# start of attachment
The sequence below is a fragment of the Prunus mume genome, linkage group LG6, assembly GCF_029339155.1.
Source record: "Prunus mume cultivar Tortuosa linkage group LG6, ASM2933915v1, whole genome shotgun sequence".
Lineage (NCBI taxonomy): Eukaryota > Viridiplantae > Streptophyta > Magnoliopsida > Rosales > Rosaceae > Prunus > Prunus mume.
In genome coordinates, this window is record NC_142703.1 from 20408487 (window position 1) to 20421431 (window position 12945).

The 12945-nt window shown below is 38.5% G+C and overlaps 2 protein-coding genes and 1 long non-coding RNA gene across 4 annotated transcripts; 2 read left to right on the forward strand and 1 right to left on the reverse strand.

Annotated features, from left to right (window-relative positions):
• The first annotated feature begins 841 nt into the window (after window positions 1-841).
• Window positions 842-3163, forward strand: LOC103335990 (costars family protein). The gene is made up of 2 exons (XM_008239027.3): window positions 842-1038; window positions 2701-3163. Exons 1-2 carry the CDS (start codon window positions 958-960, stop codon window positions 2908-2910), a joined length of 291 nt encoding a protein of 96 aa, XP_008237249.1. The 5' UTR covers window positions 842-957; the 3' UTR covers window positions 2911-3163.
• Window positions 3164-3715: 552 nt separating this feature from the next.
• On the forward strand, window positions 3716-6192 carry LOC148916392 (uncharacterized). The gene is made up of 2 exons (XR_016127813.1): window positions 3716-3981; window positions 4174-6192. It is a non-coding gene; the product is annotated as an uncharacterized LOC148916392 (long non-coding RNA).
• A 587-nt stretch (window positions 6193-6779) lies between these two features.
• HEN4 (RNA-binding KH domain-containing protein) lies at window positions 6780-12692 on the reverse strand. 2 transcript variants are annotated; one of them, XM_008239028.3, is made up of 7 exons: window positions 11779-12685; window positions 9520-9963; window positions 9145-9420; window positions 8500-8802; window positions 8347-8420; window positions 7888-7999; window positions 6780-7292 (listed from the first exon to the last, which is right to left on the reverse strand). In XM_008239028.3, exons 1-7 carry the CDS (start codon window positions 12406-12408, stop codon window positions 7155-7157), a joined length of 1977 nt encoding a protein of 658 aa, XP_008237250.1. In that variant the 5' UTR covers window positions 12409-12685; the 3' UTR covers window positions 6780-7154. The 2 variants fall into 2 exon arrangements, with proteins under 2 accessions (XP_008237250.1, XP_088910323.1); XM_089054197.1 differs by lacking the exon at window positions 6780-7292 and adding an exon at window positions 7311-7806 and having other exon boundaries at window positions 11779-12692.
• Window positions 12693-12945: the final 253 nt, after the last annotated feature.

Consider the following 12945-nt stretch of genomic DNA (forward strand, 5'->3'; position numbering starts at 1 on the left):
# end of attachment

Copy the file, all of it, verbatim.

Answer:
The sequence below is a fragment of the Prunus mume genome, linkage group LG6, assembly GCF_029339155.1.
Source record: "Prunus mume cultivar Tortuosa linkage group LG6, ASM2933915v1, whole genome shotgun sequence".
Lineage (NCBI taxonomy): Eukaryota > Viridiplantae > Streptophyta > Magnoliopsida > Rosales > Rosaceae > Prunus > Prunus mume.
In genome coordinates, this window is record NC_142703.1 from 20408487 (window position 1) to 20421431 (window position 12945).

The 12945-nt window shown below is 38.5% G+C and overlaps 2 protein-coding genes and 1 long non-coding RNA gene across 4 annotated transcripts; 2 read left to right on the forward strand and 1 right to left on the reverse strand.

Annotated features, from left to right (window-relative positions):
• The first annotated feature begins 841 nt into the window (after window positions 1-841).
• Window positions 842-3163, forward strand: LOC103335990 (costars family protein). The gene is made up of 2 exons (XM_008239027.3): window positions 842-1038; window positions 2701-3163. Exons 1-2 carry the CDS (start codon window positions 958-960, stop codon window positions 2908-2910), a joined length of 291 nt encoding a protein of 96 aa, XP_008237249.1. The 5' UTR covers window positions 842-957; the 3' UTR covers window positions 2911-3163.
• Window positions 3164-3715: 552 nt separating this feature from the next.
• On the forward strand, window positions 3716-6192 carry LOC148916392 (uncharacterized). The gene is made up of 2 exons (XR_016127813.1): window positions 3716-3981; window positions 4174-6192. It is a non-coding gene; the product is annotated as an uncharacterized LOC148916392 (long non-coding RNA).
• A 587-nt stretch (window positions 6193-6779) lies between these two features.
• HEN4 (RNA-binding KH domain-containing protein) lies at window positions 6780-12692 on the reverse strand. 2 transcript variants are annotated; one of them, XM_008239028.3, is made up of 7 exons: window positions 11779-12685; window positions 9520-9963; window positions 9145-9420; window positions 8500-8802; window positions 8347-8420; window positions 7888-7999; window positions 6780-7292 (listed from the first exon to the last, which is right to left on the reverse strand). In XM_008239028.3, exons 1-7 carry the CDS (start codon window positions 12406-12408, stop codon window positions 7155-7157), a joined length of 1977 nt encoding a protein of 658 aa, XP_008237250.1. In that variant the 5' UTR covers window positions 12409-12685; the 3' UTR covers window positions 6780-7154. The 2 variants fall into 2 exon arrangements, with proteins under 2 accessions (XP_008237250.1, XP_088910323.1); XM_089054197.1 differs by lacking the exon at window positions 6780-7292 and adding an exon at window positions 7311-7806 and having other exon boundaries at window positions 11779-12692.
• Window positions 12693-12945: the final 253 nt, after the last annotated feature.

Consider the following 12945-nt stretch of genomic DNA (forward strand, 5'->3'; position numbering starts at 1 on the left):